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Increasingly it is recognized that many cases of primary aldosteronism are due to bilateral hyperplasia rather than to a unilateral adenoma[23, 24]; for that reason most cases should be treated medically and surgery reserved for patients who cannot be controlled (including those who cannot or will not take medication). A randomized trial of plasma renin activity profiling showed that this approach improves blood pressure control with less medication[25]; however, to differentiate primary aldosteronism from Liddle's variants it is important to measure both plasma renin and aldosterone.[26, 27] Table 1 outlines an approach to individualized therapy for resistant hypertension.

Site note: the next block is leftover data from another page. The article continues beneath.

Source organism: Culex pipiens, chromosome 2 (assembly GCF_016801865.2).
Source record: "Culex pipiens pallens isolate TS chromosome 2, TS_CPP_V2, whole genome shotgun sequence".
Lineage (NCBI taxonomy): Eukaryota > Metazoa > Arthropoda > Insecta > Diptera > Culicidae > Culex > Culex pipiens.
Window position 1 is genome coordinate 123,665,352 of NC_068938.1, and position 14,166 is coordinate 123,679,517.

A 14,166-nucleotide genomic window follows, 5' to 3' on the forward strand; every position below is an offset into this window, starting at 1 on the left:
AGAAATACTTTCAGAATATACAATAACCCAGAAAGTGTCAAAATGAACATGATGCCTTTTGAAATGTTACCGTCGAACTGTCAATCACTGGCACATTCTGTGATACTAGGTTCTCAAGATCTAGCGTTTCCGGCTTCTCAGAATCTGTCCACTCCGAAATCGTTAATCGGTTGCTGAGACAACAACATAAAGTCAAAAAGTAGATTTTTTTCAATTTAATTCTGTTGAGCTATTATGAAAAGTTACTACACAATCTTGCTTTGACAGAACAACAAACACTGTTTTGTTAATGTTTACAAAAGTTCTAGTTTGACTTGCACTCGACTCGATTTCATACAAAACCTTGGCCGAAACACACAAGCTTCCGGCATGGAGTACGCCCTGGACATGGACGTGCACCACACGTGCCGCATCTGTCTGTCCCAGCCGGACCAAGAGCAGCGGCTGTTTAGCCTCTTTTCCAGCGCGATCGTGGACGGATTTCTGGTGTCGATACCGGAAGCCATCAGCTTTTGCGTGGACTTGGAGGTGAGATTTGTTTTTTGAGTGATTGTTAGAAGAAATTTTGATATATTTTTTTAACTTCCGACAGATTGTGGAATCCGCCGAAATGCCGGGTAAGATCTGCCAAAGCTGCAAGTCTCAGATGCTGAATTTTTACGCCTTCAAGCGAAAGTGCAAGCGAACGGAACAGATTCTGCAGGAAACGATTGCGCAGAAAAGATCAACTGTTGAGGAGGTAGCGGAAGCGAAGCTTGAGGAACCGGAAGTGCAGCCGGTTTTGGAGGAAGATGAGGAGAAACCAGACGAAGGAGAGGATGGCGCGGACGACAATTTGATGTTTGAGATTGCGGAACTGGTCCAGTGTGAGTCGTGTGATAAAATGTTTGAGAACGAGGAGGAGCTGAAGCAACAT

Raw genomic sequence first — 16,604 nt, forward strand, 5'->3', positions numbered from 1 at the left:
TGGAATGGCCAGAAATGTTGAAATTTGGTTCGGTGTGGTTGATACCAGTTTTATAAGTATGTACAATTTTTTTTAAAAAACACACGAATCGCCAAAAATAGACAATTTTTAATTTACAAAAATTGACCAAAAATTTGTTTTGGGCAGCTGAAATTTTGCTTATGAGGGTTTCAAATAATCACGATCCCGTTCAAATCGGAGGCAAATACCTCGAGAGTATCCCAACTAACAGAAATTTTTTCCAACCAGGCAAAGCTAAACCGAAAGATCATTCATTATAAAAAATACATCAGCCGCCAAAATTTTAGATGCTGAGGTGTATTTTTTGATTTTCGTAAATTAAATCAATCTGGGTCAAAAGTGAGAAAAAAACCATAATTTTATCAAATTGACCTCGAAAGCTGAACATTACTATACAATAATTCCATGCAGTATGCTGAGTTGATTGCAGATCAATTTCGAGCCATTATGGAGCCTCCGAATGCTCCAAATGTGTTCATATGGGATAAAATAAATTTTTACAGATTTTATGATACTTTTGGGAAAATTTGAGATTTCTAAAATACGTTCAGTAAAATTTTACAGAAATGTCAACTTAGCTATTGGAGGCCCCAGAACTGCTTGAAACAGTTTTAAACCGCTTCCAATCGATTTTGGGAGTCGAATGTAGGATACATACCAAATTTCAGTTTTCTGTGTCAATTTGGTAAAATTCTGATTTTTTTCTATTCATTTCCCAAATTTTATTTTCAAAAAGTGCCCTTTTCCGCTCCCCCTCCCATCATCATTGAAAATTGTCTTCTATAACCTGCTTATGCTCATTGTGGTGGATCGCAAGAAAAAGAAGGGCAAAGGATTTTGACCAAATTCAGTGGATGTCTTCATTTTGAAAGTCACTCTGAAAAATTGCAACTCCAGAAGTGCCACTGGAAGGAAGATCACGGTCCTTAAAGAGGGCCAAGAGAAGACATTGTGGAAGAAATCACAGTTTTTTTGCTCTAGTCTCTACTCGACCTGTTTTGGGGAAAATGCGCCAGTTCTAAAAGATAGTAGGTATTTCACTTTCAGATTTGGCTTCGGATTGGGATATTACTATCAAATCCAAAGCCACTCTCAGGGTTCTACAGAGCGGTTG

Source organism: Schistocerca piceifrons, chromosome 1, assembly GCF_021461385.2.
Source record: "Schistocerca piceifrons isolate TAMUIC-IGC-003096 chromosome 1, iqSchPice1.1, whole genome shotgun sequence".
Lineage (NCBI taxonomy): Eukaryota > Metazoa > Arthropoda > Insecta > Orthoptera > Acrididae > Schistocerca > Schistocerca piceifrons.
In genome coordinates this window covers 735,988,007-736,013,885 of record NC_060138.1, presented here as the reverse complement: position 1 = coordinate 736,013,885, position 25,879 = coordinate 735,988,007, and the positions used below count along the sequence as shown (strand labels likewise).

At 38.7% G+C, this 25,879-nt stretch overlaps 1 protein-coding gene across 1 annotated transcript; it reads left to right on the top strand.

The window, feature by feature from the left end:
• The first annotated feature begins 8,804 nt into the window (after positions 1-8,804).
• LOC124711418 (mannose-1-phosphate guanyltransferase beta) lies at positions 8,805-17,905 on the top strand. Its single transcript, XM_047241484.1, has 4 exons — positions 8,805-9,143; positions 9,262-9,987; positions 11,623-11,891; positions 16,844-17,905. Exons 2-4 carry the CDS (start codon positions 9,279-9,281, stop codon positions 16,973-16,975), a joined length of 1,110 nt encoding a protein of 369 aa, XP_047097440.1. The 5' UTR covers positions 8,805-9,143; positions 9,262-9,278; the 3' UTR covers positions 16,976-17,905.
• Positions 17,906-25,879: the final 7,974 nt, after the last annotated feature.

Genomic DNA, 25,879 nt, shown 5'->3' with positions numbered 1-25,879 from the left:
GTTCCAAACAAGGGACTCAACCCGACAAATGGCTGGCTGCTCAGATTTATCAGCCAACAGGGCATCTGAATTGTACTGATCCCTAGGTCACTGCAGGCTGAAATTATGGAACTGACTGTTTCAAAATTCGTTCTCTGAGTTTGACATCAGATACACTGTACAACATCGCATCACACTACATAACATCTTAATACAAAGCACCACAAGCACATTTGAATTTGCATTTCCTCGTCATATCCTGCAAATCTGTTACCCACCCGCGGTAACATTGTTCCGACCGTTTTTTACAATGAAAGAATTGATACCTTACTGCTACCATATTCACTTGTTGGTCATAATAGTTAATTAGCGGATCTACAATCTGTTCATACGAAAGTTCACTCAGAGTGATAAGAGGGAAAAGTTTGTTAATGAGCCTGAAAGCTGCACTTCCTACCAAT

Table 1. Physiologically individualized therapya based on renin/aldosterone profile
 Primary hyper-aldosteronismLiddle's syndrome and variants (renal Na+ channel mutations)Renal/renovascular
  1. a

    It should be stressed that this approach is suitable for tailoring medical therapy in resistant hypertensives; further investigation would be required to justify adrenalectomy or renal revascularization.

  2. b

    Levels of plasma renin and aldosterone must be interpreted in the light of the medication the patient is taking at the time of sampling. In a patient taking an angiotensin receptor blocker (which would elevate renin and lower aldosterone), a plasma renin that is in the low normal range for that laboratory, with a plasma aldosterone in the high normal range, probably represents primary hyperaldosteronism, for the purposes of adjusting medical therapy.